Pomp and circumstance
Farewell the neighing steed, and the shrill trump,
The spirit-stirring drum, th' ear-piercing fife;
The royal banner, and all quality,
Pride, pomp, and circumstance of glorious war!
And O you mortal engines, whose rude throats
Th' immortal Jove's dread clamors counterfeit,
Farewell! Othello's occupation's gone.
If there were one speech that revealed Othello's "tragic flaw,"
this would be it. The noble Moor, who has led a life of astounding
exploits and military glory, has ultimately staked his self-image
and peace of mind on his marriage to a Venetian woman of privilege.
When the villain Iago craftily persuades Othello that his wife has
been unfaithful—a highly improbable event—the general bids farewell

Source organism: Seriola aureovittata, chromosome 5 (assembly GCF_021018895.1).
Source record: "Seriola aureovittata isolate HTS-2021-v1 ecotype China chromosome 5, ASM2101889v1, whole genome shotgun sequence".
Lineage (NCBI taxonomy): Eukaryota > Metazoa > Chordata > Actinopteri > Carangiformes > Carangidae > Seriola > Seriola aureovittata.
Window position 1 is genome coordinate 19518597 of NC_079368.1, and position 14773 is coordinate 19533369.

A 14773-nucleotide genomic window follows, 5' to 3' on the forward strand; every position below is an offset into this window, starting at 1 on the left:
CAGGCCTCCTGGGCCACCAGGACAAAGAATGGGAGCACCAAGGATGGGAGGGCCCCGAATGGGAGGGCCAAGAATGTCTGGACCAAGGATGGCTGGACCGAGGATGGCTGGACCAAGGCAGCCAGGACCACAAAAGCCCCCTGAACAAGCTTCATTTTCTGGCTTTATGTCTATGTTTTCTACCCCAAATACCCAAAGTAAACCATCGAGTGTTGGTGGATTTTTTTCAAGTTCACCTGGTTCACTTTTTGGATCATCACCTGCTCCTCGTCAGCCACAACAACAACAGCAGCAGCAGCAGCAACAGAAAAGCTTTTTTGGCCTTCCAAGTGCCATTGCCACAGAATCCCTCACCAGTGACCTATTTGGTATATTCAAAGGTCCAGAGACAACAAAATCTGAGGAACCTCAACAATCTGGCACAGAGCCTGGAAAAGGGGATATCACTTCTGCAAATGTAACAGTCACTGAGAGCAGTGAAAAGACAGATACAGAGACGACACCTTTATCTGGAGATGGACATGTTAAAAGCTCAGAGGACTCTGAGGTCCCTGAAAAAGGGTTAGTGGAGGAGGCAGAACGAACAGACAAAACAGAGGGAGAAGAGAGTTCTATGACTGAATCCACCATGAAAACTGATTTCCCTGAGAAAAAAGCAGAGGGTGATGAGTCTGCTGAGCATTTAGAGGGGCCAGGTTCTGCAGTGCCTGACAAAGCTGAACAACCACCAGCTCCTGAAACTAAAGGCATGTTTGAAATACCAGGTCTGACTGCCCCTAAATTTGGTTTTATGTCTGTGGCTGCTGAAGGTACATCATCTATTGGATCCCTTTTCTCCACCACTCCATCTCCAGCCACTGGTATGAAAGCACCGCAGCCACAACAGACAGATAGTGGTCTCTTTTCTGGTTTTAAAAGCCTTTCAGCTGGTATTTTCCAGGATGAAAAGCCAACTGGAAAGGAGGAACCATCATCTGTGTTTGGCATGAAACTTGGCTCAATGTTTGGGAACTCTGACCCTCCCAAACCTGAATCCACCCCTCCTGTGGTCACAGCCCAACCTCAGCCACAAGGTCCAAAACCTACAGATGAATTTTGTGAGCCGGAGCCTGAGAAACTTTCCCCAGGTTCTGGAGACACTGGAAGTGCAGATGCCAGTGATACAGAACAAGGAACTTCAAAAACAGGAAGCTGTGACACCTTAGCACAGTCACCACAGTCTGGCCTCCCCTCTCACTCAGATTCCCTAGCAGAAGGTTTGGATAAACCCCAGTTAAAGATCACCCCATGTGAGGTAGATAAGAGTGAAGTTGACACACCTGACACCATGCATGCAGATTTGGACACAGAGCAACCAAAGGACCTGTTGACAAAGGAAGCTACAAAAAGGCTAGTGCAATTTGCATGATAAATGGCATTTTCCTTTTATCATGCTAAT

not just to marital bliss, but to his livelihood ("occupation"). No
longer, he cries, can he experience "all quality,/ Pride, pomp, and
circumstance of glorious war!"
Othello obviously isn't talking about his high school
graduation. "Pomp and circumstance" (and "quality" and "pride") are
the glories and ceremonies of warfare. In war's splendid rituals,
Othello has forged his identity. Although we often use "pomp and
circumstance" negatively, to denote affectation and overwrought
exhibitionism, the Renaissance would have been more generous: pomp
and circumstance were considered inherent, positive duties of the